The United States said on Tuesday cooperation with India was vital to ensure global financial stability as the two nations launched an economic partnership to unlock "huge" investment opportunities. US Treasury Secretary Timothy Geithner and Finance Minister Pranab Mukherjee kicked off a new economic alliance intended to achieve a step-change in commercial ties that are often eclipsed by US trade with China.
"Our economic relationship presents huge opportunities for both India and the United States" with the "beginnings of global recovery" from the worst post-war downturn, Geithner told reporters.
"We meet at a time of encouraging prospects for the US and Indian economies," added Geithner, who held talks with Mukherjee and Premier Manmohan Singh and praised India for navigating the global crisis "with a steady hand."
The US-India Economic and Financial Partnership is part of a US drive to widen its alliance with India, the world's most populous democracy and viewed as a vital US partner in one of the most volatile corners of the world.
"Our ability to cooperate on economic and financial issues will be critically important to the success of global efforts" to create a more stable global financial system, Geithner added.
Geithner regards Indian support among members of the policy-setting Group of 20 nations as crucial for controlling global financial risks.
The US Treasury Secretary sidestepped questions about US efforts to get China to strengthen the yuan in the face of demands by Congress to brand China a "currency manipulator" and pave the way for a more even global recovery.
But he said the world needs "more balanced global economic growth" that depends less on Americans buying imported goods and going into debt and more domestic demand in exporting countries such as China and Germany.
He also called for more effective international financial institutions and a more open global trading system.
India's finance minister Mukherjee hailed the economic partnership as "a milestone" that would "unleash the energy and enterprise" of the United States and the world's second fastest-growing major economy after China.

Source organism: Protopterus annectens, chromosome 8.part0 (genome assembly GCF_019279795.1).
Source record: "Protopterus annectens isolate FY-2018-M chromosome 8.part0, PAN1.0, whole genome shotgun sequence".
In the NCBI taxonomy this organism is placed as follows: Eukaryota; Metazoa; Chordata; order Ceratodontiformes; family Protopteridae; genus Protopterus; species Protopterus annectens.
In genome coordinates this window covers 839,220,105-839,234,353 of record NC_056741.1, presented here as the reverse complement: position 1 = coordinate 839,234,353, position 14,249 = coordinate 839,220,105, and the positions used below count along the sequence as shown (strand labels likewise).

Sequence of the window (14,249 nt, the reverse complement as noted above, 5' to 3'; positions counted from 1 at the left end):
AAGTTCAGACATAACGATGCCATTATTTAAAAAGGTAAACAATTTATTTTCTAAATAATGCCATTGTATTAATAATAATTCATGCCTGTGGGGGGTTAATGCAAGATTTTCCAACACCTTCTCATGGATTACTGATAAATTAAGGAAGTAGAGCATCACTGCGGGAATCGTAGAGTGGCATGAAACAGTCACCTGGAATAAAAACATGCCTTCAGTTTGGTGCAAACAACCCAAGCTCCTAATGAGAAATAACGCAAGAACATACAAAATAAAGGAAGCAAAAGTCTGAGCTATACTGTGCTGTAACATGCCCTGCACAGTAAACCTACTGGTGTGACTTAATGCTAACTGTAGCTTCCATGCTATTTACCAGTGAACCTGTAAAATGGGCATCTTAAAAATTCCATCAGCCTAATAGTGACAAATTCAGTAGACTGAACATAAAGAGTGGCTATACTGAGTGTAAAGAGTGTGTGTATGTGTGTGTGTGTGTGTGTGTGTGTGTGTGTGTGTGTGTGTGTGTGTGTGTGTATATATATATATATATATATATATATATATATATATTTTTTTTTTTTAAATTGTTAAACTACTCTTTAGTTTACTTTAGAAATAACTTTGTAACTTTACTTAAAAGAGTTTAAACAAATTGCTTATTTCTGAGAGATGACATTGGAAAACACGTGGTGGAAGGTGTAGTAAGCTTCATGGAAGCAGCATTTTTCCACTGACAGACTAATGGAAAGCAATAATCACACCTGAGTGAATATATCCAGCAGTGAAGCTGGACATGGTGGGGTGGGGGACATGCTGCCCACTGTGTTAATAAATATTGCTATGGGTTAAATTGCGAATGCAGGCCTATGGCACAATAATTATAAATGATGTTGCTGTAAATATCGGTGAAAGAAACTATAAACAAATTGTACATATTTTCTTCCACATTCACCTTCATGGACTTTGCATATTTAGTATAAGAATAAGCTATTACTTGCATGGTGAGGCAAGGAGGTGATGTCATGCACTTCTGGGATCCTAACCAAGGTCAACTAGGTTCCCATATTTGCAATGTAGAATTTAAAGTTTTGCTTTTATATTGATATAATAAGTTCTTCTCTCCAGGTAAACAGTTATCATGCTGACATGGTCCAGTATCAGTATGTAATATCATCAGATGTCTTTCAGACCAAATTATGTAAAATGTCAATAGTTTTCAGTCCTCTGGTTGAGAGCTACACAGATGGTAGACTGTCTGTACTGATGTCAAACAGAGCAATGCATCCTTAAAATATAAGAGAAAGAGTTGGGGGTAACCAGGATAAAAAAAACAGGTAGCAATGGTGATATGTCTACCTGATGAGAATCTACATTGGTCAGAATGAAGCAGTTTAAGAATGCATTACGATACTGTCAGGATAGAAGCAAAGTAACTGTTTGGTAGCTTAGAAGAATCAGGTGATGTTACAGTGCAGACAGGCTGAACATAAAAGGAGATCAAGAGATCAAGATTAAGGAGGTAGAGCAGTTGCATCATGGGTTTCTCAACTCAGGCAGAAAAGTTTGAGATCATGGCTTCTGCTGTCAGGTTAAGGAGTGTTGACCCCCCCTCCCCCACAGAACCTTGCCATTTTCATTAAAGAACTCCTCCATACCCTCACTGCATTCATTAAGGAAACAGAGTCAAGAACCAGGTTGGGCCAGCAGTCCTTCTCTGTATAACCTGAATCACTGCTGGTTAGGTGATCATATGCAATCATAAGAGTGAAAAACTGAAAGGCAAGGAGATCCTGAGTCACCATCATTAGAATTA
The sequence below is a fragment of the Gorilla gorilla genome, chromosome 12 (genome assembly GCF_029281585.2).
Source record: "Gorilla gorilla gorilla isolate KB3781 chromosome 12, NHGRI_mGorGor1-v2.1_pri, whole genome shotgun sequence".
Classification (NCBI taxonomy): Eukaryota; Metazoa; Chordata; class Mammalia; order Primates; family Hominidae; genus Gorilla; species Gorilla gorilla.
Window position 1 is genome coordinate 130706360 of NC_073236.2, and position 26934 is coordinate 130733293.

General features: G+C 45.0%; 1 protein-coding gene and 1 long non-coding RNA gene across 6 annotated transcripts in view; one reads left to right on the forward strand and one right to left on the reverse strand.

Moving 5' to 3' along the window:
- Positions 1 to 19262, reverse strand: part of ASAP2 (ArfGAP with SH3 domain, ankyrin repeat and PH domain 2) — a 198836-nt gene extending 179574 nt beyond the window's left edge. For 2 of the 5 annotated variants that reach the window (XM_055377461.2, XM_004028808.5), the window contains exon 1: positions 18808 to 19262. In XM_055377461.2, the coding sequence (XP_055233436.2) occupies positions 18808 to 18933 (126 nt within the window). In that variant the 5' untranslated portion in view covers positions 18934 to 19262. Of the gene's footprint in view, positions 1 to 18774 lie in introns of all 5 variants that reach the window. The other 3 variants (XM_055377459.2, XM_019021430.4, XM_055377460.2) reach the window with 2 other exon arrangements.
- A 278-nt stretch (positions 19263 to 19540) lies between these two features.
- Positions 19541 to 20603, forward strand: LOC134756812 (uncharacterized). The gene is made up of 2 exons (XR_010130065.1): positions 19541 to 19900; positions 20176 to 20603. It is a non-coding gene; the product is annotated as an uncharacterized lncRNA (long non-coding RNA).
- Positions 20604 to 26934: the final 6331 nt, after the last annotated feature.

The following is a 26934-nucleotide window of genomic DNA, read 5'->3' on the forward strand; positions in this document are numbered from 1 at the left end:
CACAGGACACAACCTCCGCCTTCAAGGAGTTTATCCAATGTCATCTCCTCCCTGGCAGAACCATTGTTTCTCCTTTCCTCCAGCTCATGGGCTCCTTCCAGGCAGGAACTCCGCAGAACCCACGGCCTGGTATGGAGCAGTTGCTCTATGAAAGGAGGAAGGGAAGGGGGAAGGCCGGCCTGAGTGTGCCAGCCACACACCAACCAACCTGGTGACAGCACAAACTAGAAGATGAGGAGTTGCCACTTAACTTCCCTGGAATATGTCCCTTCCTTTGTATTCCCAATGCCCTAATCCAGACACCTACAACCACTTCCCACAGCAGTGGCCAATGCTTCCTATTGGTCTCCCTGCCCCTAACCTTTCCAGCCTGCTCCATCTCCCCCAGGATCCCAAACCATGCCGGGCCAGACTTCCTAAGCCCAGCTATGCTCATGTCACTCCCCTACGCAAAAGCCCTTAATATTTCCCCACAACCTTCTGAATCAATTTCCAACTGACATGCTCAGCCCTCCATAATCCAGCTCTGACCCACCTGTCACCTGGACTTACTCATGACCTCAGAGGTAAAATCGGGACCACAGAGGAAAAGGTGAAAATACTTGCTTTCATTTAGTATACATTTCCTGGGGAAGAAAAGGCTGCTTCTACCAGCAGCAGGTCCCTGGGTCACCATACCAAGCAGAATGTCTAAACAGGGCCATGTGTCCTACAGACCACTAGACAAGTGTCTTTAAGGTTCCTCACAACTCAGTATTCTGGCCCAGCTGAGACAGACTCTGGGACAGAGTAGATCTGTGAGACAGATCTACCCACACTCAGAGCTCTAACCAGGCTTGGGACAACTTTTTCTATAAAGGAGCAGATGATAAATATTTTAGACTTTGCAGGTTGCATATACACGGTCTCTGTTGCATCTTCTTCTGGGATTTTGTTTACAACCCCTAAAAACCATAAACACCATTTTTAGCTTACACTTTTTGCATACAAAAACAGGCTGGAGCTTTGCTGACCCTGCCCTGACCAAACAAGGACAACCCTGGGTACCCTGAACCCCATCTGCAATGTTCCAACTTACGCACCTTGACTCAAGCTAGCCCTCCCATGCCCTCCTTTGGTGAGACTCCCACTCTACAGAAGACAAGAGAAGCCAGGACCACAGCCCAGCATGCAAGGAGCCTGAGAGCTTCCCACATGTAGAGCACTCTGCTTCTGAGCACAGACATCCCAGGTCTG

He outlined more than 600 billion dollars alone worth of investment opportunities over five years to overhaul the country's dilapidated ports, roads, communications and other infrastructure sectors.
Improving infrastructure is seen as key to putting India's economy, expected to grow by 8.75 percent
this year, onto a double-digit growth trajectory and lifting millions from poverty.
"There are immense possibilities for investment in infrastructure," especially through public-private sector partnerships, Mukherjee said.
After decades of Cold War mistrust, US-India relations have blossomed in the wake of a move by the previous administration of US President George W. Bush to allow US civilian nuclear trade with India.
The new economic partnership involves annual cabinet-level meetings and is similar to the US-China Strategic Economic Dialogue.
Geithner, who spent part of his childhood in India, is pressing India to prise open further its tightly regulated markets to US investment.
Washington argues freer markets would give the emerging economic giant cheaper access to capital to finance infrastructure and other investments.
Trade between India and the United States has roughly doubled in the past five years but both sides are now keen to promote investment.
Bilateral foreign direct investment totalled 21 billion dollars in 2008, still a pittance compared with flows between the United States and Europe or China.